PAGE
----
If early intervention professionals truly want to serve autistic children, then they need to transition to better ways to guide our autistic kids, ways that don’t crush those children’s spirits and hearts.
Autistic people process our senses differently, and that’s okay! Autism makes us who we are, and sensory processing is an important part of being autistic. People should try and understand autism and how it makes us different, instead of trying to change us.
Autistic children endure a lot of ‘behaviour analysis,’ usually done by non-autistic people who are not trained to interpret autistic behaviour and motivation.
I believe that the best way to understand autistic minds is in terms of a thinking style which tends to concentrate resources in a few interests and concerns at any time, rather than distributing them widely.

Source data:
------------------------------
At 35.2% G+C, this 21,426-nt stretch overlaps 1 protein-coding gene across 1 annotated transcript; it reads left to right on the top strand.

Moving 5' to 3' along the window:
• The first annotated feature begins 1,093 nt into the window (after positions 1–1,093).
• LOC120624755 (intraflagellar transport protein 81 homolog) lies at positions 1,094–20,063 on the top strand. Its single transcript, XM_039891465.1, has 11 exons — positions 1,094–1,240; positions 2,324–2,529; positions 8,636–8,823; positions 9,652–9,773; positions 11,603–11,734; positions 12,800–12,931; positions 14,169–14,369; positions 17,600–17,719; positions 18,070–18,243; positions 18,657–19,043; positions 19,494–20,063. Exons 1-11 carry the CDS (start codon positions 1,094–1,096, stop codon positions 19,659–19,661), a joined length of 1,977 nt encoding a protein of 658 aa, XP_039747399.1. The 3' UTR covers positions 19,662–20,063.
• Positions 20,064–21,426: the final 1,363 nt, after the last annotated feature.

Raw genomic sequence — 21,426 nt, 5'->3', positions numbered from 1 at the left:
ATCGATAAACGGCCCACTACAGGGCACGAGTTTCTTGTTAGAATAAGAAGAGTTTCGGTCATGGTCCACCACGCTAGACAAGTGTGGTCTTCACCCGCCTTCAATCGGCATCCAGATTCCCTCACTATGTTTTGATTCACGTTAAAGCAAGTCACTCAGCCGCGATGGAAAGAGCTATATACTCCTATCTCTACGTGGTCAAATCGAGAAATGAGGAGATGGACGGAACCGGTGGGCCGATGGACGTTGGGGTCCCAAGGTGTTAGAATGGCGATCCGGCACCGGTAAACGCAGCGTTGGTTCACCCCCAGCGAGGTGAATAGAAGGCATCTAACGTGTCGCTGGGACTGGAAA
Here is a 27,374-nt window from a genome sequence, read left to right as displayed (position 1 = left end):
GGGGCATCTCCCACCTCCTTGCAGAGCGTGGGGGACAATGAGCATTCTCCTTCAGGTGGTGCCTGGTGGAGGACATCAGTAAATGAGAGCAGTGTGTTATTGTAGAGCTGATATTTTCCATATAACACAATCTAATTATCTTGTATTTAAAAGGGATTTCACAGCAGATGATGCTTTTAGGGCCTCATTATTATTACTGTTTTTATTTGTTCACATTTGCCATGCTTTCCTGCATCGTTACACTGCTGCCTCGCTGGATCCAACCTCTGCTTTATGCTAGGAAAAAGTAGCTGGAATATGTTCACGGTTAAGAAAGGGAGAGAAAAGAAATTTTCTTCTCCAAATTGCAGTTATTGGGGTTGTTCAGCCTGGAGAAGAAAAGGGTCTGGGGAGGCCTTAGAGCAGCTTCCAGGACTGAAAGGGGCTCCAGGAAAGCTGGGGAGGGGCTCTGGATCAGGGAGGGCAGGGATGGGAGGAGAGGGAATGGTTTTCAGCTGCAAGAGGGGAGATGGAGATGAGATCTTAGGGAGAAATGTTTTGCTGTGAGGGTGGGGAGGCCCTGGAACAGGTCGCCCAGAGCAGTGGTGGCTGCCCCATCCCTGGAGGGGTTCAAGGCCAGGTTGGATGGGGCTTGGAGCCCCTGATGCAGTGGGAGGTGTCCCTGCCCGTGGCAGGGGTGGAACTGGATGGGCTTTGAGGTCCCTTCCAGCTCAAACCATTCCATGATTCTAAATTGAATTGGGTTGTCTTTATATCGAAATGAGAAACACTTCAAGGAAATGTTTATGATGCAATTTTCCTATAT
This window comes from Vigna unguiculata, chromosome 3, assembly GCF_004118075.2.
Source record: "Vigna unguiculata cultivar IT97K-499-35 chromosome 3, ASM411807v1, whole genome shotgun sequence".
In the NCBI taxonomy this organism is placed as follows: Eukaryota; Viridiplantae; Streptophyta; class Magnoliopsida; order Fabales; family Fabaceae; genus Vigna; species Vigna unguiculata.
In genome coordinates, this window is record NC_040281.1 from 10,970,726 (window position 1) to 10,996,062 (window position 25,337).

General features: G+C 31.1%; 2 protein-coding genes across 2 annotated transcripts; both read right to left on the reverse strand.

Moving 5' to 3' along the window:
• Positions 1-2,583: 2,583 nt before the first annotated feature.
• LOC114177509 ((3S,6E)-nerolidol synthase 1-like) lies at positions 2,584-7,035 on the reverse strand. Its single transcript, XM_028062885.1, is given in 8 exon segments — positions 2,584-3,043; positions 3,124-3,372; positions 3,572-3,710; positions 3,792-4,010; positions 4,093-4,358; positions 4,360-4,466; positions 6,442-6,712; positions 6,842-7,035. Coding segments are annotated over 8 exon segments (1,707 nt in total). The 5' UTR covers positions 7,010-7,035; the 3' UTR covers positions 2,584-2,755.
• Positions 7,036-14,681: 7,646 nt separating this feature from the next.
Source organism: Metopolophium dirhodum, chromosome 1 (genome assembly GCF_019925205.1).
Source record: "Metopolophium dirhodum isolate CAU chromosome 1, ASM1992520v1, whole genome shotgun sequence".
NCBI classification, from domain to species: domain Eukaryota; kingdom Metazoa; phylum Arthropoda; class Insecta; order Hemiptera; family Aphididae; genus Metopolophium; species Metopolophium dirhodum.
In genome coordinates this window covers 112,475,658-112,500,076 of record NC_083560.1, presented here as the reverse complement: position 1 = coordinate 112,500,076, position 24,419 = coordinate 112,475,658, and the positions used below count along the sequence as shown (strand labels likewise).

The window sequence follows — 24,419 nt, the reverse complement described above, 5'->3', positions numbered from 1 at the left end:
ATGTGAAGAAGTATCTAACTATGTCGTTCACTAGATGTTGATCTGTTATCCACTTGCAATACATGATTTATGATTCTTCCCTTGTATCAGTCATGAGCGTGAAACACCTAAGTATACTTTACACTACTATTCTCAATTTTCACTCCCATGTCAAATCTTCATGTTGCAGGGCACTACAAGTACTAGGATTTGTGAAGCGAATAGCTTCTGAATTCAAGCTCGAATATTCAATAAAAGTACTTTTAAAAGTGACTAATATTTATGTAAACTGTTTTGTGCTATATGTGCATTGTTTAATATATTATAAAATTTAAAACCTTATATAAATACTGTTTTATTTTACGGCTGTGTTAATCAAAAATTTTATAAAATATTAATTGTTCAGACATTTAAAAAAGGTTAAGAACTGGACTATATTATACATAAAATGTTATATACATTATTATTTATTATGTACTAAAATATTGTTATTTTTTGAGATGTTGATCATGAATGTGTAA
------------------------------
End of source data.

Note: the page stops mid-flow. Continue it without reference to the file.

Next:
Do autistic people suffer? Sadly yes, lots of us do. Do we suffer from autism? No, I do not think so. That is why I do not hate autism.
Functioning labels do not always relate to people’s real skills and can be based on hurtful stereotypes about autistic people. They also assume that people’s skills cannot change over time.
From its inception, not only did the neurodiversity movement’s values include the most significantly disabled, but those individuals themselves were among our earliest pioneers.
Eye contact, who’s it for? It’s not for the autistic child. It’s for the recipient. It’s for their own validation to reassure them that you know they exist. That you are aware they are speaking that you comply. That you acknowledge them.
This is a mini-guide for parents to think about autistic matters and perspectives they may not know about, and which may help them and their kids live the Best Lives Possible.
Autism is so much a part of who your child is that many of us Autistic adults who are able to communicate, and who choose to talk about being Autistic, will tell you that it hurts us to hear or read phrases like “fight autism,” because it feels like people want to fight us.